Pinellas Sheriff Bob Gualtieri on Thursday filed for reelection overseeing the county’s largest law enforcement agency.
This marks the Republican sheriff’s third run for the office. Former Gov. Rick Scott appointed the former chief deputy to lead the Pinellas County Sheriff’s Office in 2011, and Gualtieri won full 4-year terms in office in 2012 and 2016.
Also running is James McLynas, a former business owner with no law enforcement experience. McLynas, 61, ran unsuccessfully against Gualtieri in 2016. He filed for the 2020 election in March and has raised about $963, according to campaign documents.
Gualtieri’s filing signals that he plans to stick around for another four years, despite rumors he’s gunning for higher office. The 58-year-old incumbent’s reach extends far beyond Pinellas County.
He was tapped to lead a school safety commission formed in the wake of the shooting at Marjory Stoneman Douglas High and was in favor of a controversial recommendation to arm some teachers.
Gualtieri has also forged close relationships with federal immigration authorities amid a nationwide enforcement crackdown and entered a long-time debate over Florida’s stand-your-ground law when he cited it in his decision not to arrest a man at the center of a high-profile shooting. The man, Michael Drejka, was later charged and convicted of manslaughter.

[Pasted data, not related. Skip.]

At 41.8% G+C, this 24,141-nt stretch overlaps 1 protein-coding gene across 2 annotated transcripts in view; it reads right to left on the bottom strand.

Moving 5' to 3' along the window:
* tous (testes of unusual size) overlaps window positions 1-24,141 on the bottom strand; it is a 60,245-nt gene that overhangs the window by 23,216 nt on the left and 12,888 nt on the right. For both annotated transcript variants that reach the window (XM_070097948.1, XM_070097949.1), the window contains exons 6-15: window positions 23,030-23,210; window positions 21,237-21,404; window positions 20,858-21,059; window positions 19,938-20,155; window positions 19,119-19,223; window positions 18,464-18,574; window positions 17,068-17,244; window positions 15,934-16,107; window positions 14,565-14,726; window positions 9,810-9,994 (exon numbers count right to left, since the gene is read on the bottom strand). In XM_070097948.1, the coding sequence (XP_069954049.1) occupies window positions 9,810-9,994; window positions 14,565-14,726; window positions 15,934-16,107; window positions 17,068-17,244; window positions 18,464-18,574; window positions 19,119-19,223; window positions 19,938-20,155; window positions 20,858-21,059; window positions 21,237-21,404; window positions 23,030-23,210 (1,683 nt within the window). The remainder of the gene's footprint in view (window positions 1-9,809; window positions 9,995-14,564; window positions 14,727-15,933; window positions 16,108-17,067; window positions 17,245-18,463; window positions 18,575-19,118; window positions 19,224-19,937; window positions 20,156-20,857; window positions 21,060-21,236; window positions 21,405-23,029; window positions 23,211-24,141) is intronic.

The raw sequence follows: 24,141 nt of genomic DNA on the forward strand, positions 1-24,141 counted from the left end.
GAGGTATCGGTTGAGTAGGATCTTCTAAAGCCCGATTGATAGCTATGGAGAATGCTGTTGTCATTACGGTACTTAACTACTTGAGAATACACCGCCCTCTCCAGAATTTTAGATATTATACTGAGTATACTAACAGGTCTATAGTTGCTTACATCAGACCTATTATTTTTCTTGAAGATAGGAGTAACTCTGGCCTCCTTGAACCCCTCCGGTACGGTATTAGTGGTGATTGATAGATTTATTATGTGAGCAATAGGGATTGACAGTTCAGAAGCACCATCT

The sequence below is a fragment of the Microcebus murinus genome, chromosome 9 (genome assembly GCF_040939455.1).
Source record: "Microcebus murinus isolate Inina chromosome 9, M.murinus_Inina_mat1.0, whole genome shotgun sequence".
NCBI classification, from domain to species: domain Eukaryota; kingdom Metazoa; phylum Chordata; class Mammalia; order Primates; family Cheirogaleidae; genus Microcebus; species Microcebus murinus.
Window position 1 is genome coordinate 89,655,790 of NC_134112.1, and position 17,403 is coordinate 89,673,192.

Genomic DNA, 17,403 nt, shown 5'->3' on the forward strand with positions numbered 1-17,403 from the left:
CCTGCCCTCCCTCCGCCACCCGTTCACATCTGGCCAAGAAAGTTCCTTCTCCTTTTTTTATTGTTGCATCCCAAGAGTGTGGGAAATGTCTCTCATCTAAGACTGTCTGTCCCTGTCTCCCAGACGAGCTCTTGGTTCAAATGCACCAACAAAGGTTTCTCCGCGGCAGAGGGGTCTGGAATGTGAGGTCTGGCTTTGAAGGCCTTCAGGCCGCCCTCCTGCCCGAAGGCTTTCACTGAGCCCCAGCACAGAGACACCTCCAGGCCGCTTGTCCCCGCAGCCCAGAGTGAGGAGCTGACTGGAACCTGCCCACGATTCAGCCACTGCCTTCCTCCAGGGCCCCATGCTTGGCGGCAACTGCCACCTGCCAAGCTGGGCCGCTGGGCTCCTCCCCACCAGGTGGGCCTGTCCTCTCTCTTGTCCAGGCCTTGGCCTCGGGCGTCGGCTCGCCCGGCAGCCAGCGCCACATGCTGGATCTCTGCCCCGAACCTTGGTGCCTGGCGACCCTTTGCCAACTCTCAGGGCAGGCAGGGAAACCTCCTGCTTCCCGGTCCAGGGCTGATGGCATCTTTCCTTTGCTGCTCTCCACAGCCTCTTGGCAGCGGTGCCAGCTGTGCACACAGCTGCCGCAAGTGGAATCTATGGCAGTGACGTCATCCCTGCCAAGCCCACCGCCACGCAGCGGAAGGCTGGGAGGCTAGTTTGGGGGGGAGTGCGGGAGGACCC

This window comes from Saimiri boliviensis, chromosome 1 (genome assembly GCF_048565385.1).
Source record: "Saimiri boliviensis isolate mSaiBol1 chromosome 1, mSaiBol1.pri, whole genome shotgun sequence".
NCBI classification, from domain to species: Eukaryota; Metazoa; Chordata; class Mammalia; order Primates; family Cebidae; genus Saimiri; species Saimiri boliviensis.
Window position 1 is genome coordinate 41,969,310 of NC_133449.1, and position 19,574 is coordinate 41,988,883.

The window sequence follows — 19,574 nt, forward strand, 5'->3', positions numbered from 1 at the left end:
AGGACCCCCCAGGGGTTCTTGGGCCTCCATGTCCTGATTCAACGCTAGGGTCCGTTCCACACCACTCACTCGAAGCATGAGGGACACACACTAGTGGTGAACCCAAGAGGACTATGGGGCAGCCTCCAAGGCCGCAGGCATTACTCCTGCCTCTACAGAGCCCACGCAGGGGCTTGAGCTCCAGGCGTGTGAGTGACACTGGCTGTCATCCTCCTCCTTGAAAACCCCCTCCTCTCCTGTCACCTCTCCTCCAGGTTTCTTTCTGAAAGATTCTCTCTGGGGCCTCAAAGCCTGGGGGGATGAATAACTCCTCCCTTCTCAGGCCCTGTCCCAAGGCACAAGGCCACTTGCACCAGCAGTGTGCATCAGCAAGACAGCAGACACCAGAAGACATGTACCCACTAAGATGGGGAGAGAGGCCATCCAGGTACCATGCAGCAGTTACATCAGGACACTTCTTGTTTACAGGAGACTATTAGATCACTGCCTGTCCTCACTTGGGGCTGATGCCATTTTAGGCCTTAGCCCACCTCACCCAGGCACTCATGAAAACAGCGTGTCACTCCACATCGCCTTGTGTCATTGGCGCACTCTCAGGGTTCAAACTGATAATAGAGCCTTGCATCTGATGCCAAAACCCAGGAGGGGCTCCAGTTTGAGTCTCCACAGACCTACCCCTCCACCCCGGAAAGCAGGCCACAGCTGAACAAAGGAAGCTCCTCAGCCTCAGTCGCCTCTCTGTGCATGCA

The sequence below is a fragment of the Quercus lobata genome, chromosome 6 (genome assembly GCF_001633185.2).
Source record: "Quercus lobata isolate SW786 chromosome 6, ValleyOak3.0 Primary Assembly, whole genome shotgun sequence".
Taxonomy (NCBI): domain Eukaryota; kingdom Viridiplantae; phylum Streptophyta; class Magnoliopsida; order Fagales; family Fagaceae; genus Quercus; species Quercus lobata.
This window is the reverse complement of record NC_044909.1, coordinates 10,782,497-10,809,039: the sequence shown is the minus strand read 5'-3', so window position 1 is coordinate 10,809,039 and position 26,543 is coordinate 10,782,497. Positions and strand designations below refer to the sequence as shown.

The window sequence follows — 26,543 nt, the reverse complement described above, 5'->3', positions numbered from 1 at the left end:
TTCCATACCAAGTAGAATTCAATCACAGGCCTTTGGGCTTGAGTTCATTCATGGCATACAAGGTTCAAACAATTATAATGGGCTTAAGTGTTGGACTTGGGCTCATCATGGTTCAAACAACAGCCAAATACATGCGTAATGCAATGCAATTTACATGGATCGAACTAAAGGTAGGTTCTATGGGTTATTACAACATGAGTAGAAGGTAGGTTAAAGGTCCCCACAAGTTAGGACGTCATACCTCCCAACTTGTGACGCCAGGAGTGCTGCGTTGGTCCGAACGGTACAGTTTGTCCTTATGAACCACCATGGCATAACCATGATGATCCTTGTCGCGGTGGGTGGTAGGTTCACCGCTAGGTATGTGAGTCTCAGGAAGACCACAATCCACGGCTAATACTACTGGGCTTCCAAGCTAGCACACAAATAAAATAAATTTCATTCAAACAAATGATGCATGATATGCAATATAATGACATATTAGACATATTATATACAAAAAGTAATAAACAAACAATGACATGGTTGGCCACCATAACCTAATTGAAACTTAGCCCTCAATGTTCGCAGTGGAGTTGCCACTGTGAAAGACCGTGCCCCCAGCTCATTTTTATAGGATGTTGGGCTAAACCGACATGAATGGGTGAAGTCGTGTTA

In 2019, Gualtieri was named sheriff of the year by the National Sheriffs’ Association and was elected president of the Florida Sheriffs Association.
Gualtieri first joined the Pinellas County Sheriff’s Office in 1982 as a detention deputy. After working briefly at the former Dunedin Police Department, he returned to the Sheriff’s Office and worked as a narcotics detective specializing in wiretaps.
He left the agency in 2000 to enroll at Stetson University College of Law, then worked in private practice. He returned to the Sheriff’s Office in 2006 as general counsel. He was the agency’s No. 2 official and general counsel in 2011 when he succeeded former Sheriff Jim Coats, who stepped down to care for his ailing wife.
The Pinellas sheriff oversees about 3,000 employees and a budget of $300 million. The job also includes oversight of the county jail with an average daily population of roughly 3,000 inmates.
Election Day is Nov. 3.